NYU Langone Medical Center's Evgeny Nudler Receives 2010 Blavatnik Award for Young Scientists for His Breakthrough Research
NYU Langone Medical Center announced that Evgeny Nudler, PhD, the Julie Wilson Anderson Professor of Biochemistry at NYU School of Medicine, was awarded the prestigious 2010 Blavatnik Award for Young Scientists for his highly innovative, impactful, and interdisciplinary accomplishments in science. In addition to being recognized for his extraordinary successes in research, he will receive $25,000 in unrestricted funds which is provided to support promising scientists early in their careers.
Joining the faculty of the School of Medicine at the age of 26, Dr. Nudler later became the youngest full professor in the School's history and won a $2.5 million Pioneer Award from the National Institutes of Health. Currently, Dr. Nudler and 12 members of his research team are conducting experiments in four major unrelated areas of research. In September 2009, Dr. Nudler published a breakthrough study in the journal Science that revealed how dangerous bacteria such as Staphylococcus aureus and Bacillus anthracis, the causative agent of anthrax, can thwart antibiotics. A separate project under his guidance is investigating the mechanism for the critical cellular process of transcription, which creates RNA templates for protein production. His lab has discovered RNA molecules and dubbed riboswitches, which can control gene expression by directly sensing the presence of various metabolites. Another research effort is focusing on protective cell components known as heat shock proteins, and the lab has identified the main factors that spur production of these proteins in response to stress. Finally, a new project on aging, funded in part by Timur Artemyev, is examining how bacteria can affect the lifespan of the roundworm Caenorhabditis elegans.
"Dr. Nudler has made important contributions in a broad range of disciplines and he brings a novel approach to every research project he is a part of. He is one of the most creative scientists; his work is truly remarkable," said Vivian S. Lee, MD, PhD, MBA, senior vice president, vice dean for science and chief scientific officer. "We are very excited that he has received this prestigious award recognizing all that he has done in science and research."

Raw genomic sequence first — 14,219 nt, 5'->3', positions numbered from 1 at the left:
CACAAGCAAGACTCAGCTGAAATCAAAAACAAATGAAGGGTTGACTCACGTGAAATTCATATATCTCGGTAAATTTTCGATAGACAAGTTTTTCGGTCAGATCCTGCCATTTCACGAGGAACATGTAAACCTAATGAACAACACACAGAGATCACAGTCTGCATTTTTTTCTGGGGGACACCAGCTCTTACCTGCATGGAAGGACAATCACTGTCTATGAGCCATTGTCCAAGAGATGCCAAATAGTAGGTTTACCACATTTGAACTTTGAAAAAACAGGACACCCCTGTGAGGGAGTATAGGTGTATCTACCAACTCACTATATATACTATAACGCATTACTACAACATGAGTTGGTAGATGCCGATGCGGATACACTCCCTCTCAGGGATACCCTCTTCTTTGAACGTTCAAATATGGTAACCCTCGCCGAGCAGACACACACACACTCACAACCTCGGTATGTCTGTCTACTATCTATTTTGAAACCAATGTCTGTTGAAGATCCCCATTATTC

Dr. Nudler's curiosity for the sciences developed during his childhood in Moscow, when his father, noted microbiologist Alexander Nudler, introduced him to microbes at a young age. Building upon his interest, Dr. Nudler went on to earn a PhD from Moscow's Institute of Molecular Genetics in 1995 and was then invited to New York to join the Public Health Research Institute lab of microbiologist Alexander Goldfarb.
The New York Academy of Sciences is the third oldest scientific society in the United States. An independent, nonprofit organization with more than 25,000 members in 140 countries, the Academy's mission is to advance understanding of science and technology. The Blavatnik Awards for Young Scientists has been established at the Academy by the Blavatnik Family Foundation since 2007 to acknowledge the excellence of the most noteworthy young scientists and engineers in New York, New Jersey, and Connecticut.